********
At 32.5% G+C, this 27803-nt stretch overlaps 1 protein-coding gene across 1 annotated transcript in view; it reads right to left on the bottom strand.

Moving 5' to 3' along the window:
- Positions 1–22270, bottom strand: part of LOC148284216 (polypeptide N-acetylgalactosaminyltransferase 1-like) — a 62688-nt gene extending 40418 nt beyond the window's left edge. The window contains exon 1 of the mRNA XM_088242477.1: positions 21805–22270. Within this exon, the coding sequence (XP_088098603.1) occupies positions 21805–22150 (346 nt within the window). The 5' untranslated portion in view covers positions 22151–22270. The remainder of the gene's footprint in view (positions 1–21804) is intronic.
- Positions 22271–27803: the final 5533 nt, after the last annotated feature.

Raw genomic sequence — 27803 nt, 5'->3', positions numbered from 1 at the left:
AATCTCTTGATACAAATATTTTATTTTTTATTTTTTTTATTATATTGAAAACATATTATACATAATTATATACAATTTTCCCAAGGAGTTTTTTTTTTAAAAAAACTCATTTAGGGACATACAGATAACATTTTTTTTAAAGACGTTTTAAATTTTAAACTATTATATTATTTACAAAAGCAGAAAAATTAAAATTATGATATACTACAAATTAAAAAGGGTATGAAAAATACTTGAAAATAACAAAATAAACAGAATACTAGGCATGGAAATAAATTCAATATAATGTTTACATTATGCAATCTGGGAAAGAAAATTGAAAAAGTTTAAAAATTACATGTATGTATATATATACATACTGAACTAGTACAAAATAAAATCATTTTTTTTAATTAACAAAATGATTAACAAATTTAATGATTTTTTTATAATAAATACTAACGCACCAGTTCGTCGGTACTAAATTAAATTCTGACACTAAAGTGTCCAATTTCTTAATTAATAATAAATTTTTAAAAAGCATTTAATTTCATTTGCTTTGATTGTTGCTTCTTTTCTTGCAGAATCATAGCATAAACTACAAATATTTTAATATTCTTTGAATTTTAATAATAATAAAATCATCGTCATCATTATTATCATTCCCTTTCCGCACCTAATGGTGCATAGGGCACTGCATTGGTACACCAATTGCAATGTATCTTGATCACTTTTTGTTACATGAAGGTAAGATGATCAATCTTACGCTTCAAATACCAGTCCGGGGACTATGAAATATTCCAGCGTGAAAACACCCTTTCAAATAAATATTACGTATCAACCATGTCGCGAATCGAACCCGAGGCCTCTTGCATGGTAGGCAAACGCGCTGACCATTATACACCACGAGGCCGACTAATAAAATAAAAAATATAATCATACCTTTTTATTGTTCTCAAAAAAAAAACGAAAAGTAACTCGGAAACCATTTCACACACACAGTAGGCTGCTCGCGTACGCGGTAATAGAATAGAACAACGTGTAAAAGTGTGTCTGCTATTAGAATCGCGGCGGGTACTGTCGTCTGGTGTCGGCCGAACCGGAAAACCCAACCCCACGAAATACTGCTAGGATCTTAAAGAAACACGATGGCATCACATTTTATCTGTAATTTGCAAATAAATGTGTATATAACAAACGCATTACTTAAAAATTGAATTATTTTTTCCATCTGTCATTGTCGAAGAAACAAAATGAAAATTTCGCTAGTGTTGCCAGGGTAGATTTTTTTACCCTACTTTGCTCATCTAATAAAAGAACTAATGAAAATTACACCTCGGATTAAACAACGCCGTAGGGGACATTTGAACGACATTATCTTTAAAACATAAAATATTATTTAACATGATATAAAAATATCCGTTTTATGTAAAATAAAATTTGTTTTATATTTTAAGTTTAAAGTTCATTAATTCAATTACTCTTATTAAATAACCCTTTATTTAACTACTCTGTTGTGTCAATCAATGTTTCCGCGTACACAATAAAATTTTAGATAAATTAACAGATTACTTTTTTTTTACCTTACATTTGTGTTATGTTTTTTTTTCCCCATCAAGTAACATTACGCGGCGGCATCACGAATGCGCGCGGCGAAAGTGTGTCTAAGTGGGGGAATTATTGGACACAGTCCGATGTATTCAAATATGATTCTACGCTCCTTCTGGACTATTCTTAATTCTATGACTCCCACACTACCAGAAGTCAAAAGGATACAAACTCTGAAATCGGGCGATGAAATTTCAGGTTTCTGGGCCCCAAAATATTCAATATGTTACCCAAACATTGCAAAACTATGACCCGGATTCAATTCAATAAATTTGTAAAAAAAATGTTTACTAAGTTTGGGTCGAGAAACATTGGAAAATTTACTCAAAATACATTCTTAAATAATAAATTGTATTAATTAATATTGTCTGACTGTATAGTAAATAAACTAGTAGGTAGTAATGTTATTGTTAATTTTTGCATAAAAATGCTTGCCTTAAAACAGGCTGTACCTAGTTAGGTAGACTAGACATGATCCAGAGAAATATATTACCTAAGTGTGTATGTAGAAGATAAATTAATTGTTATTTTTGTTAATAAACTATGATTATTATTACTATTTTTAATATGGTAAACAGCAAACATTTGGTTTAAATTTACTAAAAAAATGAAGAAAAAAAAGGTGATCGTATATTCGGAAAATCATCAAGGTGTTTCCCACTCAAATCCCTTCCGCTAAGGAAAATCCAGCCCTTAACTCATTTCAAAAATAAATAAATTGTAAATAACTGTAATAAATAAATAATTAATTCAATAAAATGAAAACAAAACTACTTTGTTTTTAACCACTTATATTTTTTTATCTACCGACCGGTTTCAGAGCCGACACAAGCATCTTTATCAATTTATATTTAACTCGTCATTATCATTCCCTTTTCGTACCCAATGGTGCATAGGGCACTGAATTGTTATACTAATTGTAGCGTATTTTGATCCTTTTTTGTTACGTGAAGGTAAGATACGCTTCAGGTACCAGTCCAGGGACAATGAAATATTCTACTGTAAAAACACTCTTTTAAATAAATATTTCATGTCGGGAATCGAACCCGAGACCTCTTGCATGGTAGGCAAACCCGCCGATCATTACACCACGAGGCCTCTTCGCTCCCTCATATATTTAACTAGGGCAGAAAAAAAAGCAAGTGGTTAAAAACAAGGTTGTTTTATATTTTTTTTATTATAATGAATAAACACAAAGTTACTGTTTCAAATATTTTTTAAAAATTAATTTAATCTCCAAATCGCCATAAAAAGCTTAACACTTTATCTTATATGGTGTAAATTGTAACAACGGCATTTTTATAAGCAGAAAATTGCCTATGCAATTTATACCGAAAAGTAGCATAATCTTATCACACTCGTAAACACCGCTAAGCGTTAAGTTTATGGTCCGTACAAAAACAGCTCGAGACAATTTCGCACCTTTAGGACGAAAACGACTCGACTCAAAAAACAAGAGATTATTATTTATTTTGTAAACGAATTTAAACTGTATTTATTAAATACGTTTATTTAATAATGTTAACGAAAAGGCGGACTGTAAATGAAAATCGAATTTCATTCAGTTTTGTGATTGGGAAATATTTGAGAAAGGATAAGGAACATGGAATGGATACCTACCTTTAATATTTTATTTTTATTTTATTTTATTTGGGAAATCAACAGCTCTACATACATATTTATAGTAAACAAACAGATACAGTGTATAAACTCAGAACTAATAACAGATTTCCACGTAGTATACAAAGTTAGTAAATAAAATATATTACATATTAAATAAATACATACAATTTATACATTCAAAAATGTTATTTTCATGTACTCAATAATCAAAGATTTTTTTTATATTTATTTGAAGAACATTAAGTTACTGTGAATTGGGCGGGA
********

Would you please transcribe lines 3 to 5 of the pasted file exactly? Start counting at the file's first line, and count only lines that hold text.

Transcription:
- Positions 1–22270, bottom strand: part of LOC148284216 (polypeptide N-acetylgalactosaminyltransferase 1-like) — a 62688-nt gene extending 40418 nt beyond the window's left edge. The window contains exon 1 of the mRNA XM_088242477.1: positions 21805–22270. Within this exon, the coding sequence (XP_088098603.1) occupies positions 21805–22150 (346 nt within the window). The 5' untranslated portion in view covers positions 22151–22270. The remainder of the gene's footprint in view (positions 1–21804) is intronic.
- Positions 22271–27803: the final 5533 nt, after the last annotated feature.

Raw genomic sequence — 27803 nt, 5'->3', positions numbered from 1 at the left: